I hope you’ll do a follow up and let us know how this progresses with the medication.

    Love ya!


  3. Somehow neither of these pictures look like the Steve Stern I know. I picture you either with a big smile or looking very serious, both ways looking intensely interested in the conversation. Top picture you look sorta vacant; lower picture, sorta depressed. Hope the new meds aren’t a downer.


  4. Hi Robin, it is great to hear from you. Thinking other people are going on too long and going off on a tangent while not getting to the point is supposed to be symptom. But who knows, Nines do ramble anyway.

    So far the Bupropion seems to be giving me more energy. I feel slightly caffeinated much of the day.

    Linda, the top picture is supposed to look vacant and colorless. In the bottom picture, if I look depressed it is an optical illusion, I was having a great time with my friend Gina at the Oakland Museum.

    As I am becoming more accepting of my ADD, I am starting to realize it is like almost everything, it has both a dark side and a bright side. I think Michele is right, people with ADD are often very creative and insightful. Often I know the answer to a problem but have no idea how I got there.


    1. Having the answer, or some insight, and not knowing how we got there, is very typical of us Body Types. Believe it or not.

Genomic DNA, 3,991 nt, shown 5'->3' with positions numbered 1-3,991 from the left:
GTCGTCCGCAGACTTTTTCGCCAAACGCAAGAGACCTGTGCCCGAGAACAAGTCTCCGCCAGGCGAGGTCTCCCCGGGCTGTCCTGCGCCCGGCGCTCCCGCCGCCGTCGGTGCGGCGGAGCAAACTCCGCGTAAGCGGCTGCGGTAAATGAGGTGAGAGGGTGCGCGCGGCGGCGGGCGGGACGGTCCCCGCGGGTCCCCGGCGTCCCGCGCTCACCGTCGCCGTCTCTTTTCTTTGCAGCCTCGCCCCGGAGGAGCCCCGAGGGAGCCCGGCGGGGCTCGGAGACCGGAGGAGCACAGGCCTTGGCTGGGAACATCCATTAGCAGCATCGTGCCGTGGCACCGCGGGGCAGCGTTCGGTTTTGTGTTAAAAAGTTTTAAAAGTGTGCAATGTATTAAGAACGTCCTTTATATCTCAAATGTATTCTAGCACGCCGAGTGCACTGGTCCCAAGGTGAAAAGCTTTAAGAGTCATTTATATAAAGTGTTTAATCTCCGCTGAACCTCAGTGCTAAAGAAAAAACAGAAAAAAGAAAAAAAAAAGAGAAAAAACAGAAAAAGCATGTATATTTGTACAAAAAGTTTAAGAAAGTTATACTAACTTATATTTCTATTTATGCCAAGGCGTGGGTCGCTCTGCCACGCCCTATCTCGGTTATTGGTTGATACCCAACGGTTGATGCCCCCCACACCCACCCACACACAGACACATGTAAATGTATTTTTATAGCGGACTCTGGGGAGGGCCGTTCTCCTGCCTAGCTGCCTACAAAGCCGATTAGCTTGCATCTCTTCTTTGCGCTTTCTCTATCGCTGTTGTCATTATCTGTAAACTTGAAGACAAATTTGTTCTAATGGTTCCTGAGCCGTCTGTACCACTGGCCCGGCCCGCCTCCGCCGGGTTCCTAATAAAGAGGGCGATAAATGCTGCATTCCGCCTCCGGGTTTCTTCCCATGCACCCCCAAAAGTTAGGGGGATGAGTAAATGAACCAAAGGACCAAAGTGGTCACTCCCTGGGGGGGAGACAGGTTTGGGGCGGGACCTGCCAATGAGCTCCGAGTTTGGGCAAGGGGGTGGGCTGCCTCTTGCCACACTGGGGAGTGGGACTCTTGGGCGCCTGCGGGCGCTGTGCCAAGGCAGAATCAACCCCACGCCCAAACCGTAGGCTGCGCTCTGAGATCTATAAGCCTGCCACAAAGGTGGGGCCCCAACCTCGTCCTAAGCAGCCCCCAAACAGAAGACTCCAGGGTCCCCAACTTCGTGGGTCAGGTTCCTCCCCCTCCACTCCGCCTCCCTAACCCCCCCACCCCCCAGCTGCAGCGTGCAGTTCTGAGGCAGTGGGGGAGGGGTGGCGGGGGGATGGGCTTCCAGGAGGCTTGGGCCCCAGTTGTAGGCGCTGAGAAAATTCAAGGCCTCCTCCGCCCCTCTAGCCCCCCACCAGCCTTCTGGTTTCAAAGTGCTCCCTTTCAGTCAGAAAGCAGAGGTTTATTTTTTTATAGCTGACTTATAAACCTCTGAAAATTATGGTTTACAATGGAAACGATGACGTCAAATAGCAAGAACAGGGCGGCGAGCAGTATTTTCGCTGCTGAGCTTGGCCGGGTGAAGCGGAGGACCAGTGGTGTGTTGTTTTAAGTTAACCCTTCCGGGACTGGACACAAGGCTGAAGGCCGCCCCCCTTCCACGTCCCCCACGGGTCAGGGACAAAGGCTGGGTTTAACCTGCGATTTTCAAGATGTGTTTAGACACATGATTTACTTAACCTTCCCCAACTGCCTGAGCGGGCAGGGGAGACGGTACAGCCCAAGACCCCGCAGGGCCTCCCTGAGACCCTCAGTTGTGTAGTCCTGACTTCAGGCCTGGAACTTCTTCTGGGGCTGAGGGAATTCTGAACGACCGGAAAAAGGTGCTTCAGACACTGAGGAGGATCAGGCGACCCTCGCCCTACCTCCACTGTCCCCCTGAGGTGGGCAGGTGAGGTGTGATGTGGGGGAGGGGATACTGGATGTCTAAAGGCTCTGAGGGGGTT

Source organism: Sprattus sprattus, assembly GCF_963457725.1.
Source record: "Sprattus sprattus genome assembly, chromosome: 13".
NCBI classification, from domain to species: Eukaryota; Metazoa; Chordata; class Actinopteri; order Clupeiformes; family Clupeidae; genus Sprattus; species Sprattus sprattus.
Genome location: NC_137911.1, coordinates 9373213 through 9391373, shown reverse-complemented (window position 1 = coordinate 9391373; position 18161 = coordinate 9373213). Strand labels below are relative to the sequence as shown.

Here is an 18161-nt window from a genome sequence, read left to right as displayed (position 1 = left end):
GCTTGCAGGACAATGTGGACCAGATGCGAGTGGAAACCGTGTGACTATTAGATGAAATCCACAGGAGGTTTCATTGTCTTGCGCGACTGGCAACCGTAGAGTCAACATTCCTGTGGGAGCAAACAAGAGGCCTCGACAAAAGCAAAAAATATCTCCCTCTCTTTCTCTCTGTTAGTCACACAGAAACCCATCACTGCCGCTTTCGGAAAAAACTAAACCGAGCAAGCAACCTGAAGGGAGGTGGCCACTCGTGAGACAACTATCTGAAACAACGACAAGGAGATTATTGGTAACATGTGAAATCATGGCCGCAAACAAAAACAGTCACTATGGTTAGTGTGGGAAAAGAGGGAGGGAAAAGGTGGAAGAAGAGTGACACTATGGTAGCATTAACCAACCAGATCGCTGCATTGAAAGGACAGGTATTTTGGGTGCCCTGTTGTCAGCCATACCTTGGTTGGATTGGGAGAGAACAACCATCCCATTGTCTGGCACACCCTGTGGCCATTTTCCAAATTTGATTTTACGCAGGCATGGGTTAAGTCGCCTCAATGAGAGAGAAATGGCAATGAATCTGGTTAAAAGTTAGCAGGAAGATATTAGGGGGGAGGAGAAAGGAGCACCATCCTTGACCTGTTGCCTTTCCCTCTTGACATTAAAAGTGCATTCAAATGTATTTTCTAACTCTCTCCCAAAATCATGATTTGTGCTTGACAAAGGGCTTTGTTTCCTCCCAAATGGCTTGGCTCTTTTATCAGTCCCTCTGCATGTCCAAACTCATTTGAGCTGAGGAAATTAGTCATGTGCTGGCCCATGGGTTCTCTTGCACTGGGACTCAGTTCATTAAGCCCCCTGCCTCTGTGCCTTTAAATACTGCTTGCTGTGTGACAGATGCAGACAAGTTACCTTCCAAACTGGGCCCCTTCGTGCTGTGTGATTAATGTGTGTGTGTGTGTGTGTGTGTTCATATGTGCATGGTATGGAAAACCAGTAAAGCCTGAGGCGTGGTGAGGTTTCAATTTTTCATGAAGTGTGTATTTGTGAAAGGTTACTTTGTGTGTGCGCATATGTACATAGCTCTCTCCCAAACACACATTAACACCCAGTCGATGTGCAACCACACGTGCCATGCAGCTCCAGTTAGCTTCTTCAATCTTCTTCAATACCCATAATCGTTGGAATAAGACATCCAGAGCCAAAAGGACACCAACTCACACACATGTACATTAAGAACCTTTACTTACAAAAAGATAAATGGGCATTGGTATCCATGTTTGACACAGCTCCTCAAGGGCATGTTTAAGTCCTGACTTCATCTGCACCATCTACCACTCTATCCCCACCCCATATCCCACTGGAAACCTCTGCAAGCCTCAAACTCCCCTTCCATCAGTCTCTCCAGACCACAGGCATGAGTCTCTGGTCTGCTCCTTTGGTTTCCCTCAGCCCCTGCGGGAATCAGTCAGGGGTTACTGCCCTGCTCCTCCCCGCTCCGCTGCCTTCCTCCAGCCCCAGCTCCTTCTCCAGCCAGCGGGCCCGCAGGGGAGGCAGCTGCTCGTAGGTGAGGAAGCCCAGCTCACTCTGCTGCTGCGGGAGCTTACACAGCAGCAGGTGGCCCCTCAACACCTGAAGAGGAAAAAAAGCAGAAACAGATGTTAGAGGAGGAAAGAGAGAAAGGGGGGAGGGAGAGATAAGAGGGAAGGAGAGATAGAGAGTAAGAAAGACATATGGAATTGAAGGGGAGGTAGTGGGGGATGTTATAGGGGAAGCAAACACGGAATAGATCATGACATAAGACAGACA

5. Steve, my son was diagnosed his junior year in college. It explained his entire life. He spent a week on Ritalin and was blown away by the difference in his focusing ability, but declined to continue, because he had just signed a contract with the USMC, and knew they would not allow him to fly if he was on it. I asked him how the hell he was going to get through flight school, and he answered that he would just have to dig down and make it happen. Which he did. He felt he actually was a better pilot because of his ability to “multi-focus.” He is still highly distractible, and has very high energy (the “H” part – hyper-active… he always played two sports every season, was a rower in college, and works out obsessively now.)

    The doc we went to explained that whereas dyslexia and some other “learning disabilities” could be compared to a hardware problem, ADD(H)D is a software problem. Such folks (predominately men) are typically very bright and creative. I prefer to think of them as “differently abled.”

    Mark suffered a lot of shame too, but has given that up. I recommend doing that.

    With love,

  6. Gail, I didn’t know that your son is a pilot. I somehow thought he was a grunt. What did/does he fly?

    The funny thing about going public is that it takes away the shame. It is hard to be outed when somebody is already out of the closet.

    1. Hah! So true. He is a Huey pilot. Now out of the Corps, but flying on a State Department contract in Afgh. But he’s home at the moment, and getting married on Sunday!!

    1. LOL! Yes, many he flew were indeed VietNam era, refurbished. She’s a real workhorse. They are now producing new ones though, but Mark says they don’t “sound right.”